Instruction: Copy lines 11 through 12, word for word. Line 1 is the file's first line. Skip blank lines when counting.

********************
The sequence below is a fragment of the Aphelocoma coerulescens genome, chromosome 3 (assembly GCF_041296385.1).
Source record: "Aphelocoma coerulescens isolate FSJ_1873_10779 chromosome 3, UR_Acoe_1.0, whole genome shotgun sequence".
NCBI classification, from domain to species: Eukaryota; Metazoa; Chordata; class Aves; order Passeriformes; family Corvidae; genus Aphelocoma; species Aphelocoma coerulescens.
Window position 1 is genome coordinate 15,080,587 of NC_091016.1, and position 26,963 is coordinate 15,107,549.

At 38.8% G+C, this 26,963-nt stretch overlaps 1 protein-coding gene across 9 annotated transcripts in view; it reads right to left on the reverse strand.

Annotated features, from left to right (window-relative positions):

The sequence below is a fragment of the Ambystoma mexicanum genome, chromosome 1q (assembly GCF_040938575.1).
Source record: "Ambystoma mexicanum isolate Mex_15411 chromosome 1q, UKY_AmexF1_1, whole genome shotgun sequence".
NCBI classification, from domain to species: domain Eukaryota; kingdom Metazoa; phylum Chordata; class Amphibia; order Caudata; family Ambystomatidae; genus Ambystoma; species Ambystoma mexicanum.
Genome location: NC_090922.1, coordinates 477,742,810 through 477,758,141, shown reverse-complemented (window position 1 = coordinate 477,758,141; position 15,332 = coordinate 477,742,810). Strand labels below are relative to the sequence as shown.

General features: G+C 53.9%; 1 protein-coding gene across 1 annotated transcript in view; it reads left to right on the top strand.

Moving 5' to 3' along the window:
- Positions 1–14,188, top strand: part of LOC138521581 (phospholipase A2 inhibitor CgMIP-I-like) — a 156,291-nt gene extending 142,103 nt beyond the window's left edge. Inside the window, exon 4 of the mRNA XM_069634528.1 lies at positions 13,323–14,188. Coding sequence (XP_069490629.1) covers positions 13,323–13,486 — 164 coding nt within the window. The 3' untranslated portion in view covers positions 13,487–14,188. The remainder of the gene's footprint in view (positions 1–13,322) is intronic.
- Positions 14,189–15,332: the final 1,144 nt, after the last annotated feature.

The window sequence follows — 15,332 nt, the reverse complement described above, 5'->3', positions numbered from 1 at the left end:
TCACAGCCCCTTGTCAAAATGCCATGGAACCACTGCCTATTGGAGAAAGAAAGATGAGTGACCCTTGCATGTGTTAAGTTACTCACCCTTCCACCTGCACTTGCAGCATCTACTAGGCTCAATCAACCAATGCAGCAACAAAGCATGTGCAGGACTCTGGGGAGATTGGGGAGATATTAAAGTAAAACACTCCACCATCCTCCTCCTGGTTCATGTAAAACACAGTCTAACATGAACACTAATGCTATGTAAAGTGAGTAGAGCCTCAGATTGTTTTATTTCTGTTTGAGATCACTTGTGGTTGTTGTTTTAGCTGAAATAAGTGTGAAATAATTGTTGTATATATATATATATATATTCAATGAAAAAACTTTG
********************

General features: G+C 53.9%; 1 protein-coding gene across 1 annotated transcript in view; it reads left to right on the top strand.

Moving 5' to 3' along the window: